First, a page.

In Europe the popular narrative of people in the countryside being left behind, while urban elites benefit from globalization and technological change, is used to explain everything from the Brexit vote to France’s Yellow Vest movement.
At a global level, the Working Capital Requirement (WCR) of large companies - a measure of financial resources that companies consume to cover operating costs and expenses, and run their businesses efficiently – has deteriorated by +1 to 70 days in 2018, back to the highest (worst) level since 2012.
Just like Sisyphus rolling a boulder up a mountain, only to see it roll down again upon reaching the top, the global economy seems to have gone back to the 2015-16 limbo after two years of strong growth. We expect +2.7% global growth in 2019 and 2020.
European companies have witnessed an unusual accumulation of stocks since mid-2018. In March 2019, the Eurozone’s inventories to new orders ratio, based on the Manufacturing PMI, hit a new peak, the highest level since the crisis of 2012 and higher than anywhere else in the world.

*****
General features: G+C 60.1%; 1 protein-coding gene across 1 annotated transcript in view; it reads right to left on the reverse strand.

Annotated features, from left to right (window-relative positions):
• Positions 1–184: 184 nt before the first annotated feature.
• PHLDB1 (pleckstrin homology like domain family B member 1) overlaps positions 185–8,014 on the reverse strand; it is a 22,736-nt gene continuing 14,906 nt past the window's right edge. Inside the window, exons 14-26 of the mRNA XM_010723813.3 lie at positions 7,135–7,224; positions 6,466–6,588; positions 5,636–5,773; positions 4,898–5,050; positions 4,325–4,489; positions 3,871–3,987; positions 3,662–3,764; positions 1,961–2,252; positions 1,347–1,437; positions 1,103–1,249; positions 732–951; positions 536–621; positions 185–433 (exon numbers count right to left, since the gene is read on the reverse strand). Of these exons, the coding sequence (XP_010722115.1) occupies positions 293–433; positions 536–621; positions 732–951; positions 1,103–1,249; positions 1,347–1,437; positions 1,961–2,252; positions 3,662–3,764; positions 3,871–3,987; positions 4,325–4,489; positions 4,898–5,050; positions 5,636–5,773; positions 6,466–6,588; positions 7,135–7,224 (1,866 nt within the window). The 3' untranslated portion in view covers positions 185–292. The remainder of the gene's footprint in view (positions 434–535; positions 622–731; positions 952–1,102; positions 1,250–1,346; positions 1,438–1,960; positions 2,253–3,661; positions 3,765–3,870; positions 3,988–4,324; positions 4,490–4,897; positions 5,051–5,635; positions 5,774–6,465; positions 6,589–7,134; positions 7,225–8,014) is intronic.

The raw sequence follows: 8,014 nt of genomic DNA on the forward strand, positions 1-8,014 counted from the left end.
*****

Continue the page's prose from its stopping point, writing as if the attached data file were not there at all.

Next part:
Explanations abound for why almost all markets are plagued by declining productivity growth. But one often overlooked factor is the age structure of the workforce. Aging is usually associated with slower productivity growth but the U.S. experience shows that workers aged 40 to 49 are the most productive cohort.
The consolidation of Eurozone public finances has made good progress in recent years, with the average fiscal deficit falling to a record low in 2018. But the legacy of the European debt crisis still looms large.